Your Mac is capable of producing sound as well as playing sound channeled from outside sources—devices plugged into the Mac’s USB- and sound input ports as well as audio streamed from the Internet. Wouldn’t it be great if you could captures some of those sounds for later listening? You can. And you can for free with Soundflower. Here’s how it works.
Step 1: Download Soundflower
The first step involves finding a way to grab audio playing in one application—a Web browser, for example—and route it to an application that can capture that audio. Cycling ’74’s free Soundflower is that way. Soundflower is a system extension that lets you channel audio from one application to another. For example, you can take the audio playing from a movie in your Web browser and channel it into QuickTime Player’s audio input where you then record it.
Step 2: Configure Soundflower
After you’ve installed Soundflower launch the Sound system preference and you’ll see evidence of Soundflower in the Output and Input tabs. Select the Output tab and choose Soundflower (2ch). Do this and any sound that would normally come out of your Mac’s speakers is now routed through Soundflower. Any is the key word here. If your Mac makes any sound—not just the sound you’re trying to capture but also e-mail and Twitter alerts, for example—it will route that too.
Step 3: Configure your capture application
You have a couple of applications on your Mac that can capture Soundflower’s audio—QuickTime Player and GarageBand. To configure QuickTime Player choose File -> New Audio Recording. In the Audio Recording window that appears click on the downward-pointing triangle to the right of the Record button. From the menu that appears choose Soundflower (2ch). When you’re ready to begin your capture, just click Record.
You set up GarageBand by launching the application and in the New Project window that appears choosing Acoustic Instrument. This creates a GarageBand project that contains a single digital audio track. Use the default tempo and time- and key-signature settings that appear in the New Project Template window and click the Create button. Open GarageBand’s preferences, select the Audio/MIDI tab and from the Audio Output and Audio Input pop-up menus choose Soundflower (2ch). Close the Preferences window. If the Info pane for the track doesn’t appear, choose Track -> Show Track Info. In the Browse tab of the Info pane choose Stereo 1/2 Soundflower (2ch) from the Input source pop-up menu. When your Mac makes sound you should see it register in the track’s meters. Click Record to capture the audio.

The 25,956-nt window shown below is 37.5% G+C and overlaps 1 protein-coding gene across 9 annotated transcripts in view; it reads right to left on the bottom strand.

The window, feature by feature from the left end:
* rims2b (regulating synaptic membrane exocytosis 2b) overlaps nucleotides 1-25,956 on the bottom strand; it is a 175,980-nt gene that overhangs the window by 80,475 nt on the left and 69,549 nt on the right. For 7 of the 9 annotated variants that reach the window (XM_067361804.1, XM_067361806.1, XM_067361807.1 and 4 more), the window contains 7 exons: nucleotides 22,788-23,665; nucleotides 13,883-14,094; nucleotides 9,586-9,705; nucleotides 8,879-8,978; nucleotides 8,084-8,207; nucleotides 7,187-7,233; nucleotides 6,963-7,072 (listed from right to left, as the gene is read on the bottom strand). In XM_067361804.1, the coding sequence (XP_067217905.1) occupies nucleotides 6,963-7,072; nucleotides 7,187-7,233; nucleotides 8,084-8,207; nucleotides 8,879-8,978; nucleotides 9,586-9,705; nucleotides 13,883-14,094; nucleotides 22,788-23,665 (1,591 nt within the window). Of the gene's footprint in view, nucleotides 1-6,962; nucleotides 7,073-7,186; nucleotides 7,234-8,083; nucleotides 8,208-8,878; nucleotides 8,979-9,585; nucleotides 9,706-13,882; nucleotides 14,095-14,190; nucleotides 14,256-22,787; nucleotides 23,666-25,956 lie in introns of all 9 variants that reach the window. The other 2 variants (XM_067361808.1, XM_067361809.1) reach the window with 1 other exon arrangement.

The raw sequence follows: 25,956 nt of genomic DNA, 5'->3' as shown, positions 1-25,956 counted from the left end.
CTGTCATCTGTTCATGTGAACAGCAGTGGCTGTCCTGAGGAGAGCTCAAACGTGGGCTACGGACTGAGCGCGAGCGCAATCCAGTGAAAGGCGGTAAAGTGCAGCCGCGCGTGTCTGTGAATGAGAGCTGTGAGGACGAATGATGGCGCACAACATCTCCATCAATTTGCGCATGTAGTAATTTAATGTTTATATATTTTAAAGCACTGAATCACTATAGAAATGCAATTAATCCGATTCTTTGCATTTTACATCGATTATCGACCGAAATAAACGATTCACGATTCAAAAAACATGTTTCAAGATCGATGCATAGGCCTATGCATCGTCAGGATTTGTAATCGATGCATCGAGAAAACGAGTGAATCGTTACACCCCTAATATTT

Step 4: Monitor the Mac’s sound
When you choose Soundflower as your Mac’s audio output you can no longer hear it through attached speakers or headphones. In order for you to monitor what’s happening, launch the Soundflowerbed application (found in /Applications/Soundflower). Click the Soundflowerbed menu bar item that appears and choose your speakers or headphones from the menu. Now, not only will your audio application capture what your Mac plays, but you’ll be able to listen to the source audio as well. (You may want to do this before setting up QuickTime or GarageBand to capture your audio, but that’s up to you.)
Again, any sound your Mac makes will be channeled through Soundflower so you’ll want to disable alert sounds or quit those applications that make them. Additionally, if you change your Mac’s volume, that change will be captured by the application that’s recording Soundflower’s sound. So, lay off the volume and mute controls.
You can avoid both of these issues by using an application such as Ambrosia Software’s $69 WireTap Studio or Rogue Amoeba’s $32 Audio Hijack Pro. Each of these applications allows you to capture sound from specific applications. You can adjust volume or fire off system alerts all you like and they won’t affect the audio the applications capture. (If you go the Audio Hijack Pro route consider purchasing the $50 Audio Hijack Pro/Fission bundle, which includes the Fission sound editor. WireTap Studio includes an editor.)
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Chris has covered technology and media since the latter days of the Reagan Administration. In addition to his journalistic endeavors, he's a professional musician in the San Francisco Bay Area.